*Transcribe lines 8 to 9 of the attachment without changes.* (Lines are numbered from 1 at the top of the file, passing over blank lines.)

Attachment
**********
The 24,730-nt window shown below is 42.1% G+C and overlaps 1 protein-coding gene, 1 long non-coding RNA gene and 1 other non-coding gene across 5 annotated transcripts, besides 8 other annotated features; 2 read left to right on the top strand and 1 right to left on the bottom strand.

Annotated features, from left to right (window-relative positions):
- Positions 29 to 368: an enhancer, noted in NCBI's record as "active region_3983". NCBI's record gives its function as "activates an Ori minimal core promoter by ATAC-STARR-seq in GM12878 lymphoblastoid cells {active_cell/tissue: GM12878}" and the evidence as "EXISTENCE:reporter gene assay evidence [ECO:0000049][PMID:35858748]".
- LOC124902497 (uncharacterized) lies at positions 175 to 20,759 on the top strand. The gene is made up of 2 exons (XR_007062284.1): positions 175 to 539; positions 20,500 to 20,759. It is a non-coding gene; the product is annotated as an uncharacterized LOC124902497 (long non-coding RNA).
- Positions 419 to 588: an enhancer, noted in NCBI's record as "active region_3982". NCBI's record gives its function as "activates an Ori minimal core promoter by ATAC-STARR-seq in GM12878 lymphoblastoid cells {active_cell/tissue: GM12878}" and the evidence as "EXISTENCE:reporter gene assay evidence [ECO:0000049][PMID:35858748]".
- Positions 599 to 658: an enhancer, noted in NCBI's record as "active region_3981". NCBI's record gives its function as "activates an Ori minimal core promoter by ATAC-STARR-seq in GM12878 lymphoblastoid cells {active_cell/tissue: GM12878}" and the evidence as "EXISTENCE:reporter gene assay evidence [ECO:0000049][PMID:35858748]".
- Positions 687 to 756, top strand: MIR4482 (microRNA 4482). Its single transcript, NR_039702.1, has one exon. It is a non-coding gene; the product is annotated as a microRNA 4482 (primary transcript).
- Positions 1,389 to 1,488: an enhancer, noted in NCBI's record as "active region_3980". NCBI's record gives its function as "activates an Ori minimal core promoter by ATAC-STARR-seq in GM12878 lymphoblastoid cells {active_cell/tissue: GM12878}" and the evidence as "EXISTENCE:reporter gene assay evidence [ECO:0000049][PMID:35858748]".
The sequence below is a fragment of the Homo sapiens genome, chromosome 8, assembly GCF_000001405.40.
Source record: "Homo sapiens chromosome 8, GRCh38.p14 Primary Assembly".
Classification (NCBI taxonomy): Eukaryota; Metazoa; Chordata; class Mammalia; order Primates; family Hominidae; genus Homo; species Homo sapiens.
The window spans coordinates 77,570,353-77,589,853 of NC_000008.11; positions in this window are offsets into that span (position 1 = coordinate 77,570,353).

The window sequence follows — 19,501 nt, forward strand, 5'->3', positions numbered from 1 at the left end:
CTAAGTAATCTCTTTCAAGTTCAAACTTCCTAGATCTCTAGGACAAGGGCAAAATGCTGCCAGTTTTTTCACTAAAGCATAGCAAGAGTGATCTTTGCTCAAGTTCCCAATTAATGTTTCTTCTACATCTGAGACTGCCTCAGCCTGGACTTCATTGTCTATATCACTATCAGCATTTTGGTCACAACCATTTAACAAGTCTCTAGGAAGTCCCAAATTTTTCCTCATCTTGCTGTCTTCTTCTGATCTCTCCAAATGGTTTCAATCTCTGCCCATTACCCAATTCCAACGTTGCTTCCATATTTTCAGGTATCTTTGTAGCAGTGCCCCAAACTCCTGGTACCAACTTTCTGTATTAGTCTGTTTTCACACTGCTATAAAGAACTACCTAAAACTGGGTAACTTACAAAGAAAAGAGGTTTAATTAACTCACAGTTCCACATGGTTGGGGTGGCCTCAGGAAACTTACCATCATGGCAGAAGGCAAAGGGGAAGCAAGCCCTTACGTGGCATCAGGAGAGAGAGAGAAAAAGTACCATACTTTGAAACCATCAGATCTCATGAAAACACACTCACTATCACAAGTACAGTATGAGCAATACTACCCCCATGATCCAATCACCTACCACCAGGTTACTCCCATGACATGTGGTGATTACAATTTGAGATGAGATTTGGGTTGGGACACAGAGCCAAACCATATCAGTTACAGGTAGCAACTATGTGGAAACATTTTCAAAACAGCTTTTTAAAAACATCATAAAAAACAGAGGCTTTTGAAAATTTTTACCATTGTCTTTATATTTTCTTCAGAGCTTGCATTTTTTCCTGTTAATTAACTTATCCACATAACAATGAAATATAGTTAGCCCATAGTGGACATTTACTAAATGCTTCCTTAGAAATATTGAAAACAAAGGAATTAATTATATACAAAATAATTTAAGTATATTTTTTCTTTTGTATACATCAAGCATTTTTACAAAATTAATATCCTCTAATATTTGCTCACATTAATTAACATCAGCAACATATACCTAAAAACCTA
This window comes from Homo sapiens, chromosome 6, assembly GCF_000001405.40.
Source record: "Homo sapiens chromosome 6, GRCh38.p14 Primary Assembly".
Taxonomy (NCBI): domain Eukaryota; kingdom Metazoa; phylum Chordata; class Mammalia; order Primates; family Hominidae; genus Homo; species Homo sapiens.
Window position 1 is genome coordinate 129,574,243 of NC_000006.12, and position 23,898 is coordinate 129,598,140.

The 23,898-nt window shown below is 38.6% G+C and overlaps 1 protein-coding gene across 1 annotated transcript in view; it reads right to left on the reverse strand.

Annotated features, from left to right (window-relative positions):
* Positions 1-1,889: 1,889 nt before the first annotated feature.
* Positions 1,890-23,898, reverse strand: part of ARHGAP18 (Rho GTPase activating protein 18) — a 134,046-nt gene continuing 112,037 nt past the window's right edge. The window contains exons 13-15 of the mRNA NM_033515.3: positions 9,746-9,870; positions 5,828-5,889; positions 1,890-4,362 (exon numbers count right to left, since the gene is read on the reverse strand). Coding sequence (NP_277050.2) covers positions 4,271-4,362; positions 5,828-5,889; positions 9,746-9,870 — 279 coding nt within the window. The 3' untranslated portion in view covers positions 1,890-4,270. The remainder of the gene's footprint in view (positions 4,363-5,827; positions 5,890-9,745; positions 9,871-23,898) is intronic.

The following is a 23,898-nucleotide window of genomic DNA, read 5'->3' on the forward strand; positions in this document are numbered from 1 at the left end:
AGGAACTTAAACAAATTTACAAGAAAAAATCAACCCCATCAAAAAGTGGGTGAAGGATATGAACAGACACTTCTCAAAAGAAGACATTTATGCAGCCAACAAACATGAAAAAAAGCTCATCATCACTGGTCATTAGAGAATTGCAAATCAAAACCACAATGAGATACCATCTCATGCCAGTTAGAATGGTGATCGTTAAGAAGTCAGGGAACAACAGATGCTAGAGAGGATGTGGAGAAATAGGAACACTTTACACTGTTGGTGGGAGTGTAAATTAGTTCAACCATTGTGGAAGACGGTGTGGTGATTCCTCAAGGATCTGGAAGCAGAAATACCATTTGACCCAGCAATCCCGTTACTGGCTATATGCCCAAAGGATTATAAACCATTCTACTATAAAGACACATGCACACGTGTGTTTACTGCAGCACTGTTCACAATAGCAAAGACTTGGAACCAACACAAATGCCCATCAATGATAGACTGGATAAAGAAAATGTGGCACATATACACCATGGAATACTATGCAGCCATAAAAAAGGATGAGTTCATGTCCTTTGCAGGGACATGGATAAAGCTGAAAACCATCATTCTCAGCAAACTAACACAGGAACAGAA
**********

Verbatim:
- Positions 1,389 to 1,488: an enhancer, noted in NCBI's record as "active region_3980". NCBI's record gives its function as "activates an Ori minimal core promoter by ATAC-STARR-seq in GM12878 lymphoblastoid cells {active_cell/tissue: GM12878}" and the evidence as "EXISTENCE:reporter gene assay evidence [ECO:0000049][PMID:35858748]".
The sequence below is a fragment of the Homo sapiens genome, chromosome 8, assembly GCF_000001405.40.